So I don’t think the advice changes so much. Look, I think for anybody who wants to make a switch for whatever reason, whether that’s purpose-driven, or whatever, I think there are people right now who are having conversations with themselves and their partners about financial security and what that looks like in the face of cataclysms and what happens. I think there’s all kinds of reasons why people might be thinking like, oh, maybe I need to look for something different, better, more stable, more flexible. There’s all kinds of things.
So I think that advice stays the same. It’s funny that I do the work I do, helping women who’ve taken who’ve left the workforce completely. Because when I’m talking to women, I always say, if you can find a way to stay in, stay in. It’s so much easier to shift within the workforce than it is to go back from scratch. If you are in a situation where you feel like this just isn’t working for me, can you look for something else that would work for you? Can you renegotiate? Or I work part time? Can you push for some work from home? What would make this particular situation better?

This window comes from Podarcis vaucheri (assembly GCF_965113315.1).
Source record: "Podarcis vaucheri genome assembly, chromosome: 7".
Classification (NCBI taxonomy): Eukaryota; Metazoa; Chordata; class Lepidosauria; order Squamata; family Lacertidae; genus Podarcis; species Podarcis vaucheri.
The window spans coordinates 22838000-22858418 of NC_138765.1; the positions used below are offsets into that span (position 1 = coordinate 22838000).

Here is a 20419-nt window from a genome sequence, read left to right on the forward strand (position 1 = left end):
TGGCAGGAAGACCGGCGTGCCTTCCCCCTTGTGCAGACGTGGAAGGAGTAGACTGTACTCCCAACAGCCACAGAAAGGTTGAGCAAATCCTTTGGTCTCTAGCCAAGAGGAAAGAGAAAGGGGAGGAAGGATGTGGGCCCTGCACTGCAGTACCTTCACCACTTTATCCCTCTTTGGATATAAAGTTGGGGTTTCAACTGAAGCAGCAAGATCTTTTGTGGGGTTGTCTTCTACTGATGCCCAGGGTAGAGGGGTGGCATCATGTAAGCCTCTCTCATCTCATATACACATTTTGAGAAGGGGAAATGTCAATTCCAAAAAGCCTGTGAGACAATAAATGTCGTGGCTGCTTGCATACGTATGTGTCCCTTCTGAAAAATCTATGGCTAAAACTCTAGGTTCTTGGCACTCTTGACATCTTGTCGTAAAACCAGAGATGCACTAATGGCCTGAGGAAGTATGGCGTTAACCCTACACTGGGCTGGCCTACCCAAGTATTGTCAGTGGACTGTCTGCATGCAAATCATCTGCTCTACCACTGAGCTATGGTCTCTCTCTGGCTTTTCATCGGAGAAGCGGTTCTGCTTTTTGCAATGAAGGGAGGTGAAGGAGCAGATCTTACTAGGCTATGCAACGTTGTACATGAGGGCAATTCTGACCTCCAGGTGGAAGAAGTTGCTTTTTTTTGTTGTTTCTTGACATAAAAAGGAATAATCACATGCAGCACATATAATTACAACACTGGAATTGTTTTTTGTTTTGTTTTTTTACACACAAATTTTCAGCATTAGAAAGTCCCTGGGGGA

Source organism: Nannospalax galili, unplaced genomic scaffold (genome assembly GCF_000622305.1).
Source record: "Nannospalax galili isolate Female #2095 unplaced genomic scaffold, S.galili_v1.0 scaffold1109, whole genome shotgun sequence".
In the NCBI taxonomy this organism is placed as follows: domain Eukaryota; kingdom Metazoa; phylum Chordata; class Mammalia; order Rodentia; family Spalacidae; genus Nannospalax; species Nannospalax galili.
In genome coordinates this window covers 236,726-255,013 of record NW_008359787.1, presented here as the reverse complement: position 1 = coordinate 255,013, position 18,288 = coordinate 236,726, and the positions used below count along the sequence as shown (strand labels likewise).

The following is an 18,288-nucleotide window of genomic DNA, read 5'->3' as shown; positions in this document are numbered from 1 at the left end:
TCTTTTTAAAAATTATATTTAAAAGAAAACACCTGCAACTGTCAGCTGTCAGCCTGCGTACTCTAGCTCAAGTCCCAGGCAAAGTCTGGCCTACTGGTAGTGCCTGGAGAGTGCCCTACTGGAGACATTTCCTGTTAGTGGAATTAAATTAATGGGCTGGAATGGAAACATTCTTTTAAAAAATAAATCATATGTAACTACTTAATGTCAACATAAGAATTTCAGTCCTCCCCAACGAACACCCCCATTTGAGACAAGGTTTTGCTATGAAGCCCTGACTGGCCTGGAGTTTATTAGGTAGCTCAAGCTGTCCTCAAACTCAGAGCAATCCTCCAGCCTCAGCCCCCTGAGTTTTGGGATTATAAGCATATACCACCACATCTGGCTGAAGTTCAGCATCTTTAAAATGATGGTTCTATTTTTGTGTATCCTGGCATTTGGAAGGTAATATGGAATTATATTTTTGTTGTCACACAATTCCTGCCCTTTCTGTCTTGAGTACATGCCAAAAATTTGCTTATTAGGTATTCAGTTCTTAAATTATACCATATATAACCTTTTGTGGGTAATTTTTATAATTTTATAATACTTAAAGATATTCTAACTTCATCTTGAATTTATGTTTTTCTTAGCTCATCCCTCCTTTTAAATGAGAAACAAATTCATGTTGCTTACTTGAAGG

There’s kind of two main career axes that we can move on. Right? One axis is the work we do. The physical, like the tasks. I think of that as the task list. I do marketing, I do finance, I do coding, right? And the other axis like, where you do it. Which is like the company, the industry. It’s always easier to move along one axis at a time.
So if you like the work you do, but you don’t like where you’re doing it, look to do the same work at another company or in another industry. Or the best case scenario is I love this company, I just don’t like the work I’m doing anymore. Because then you can look within that company. Like, what are some other things that I could try? And I might need to move lateral or take a step back, but I could try something else within this organization.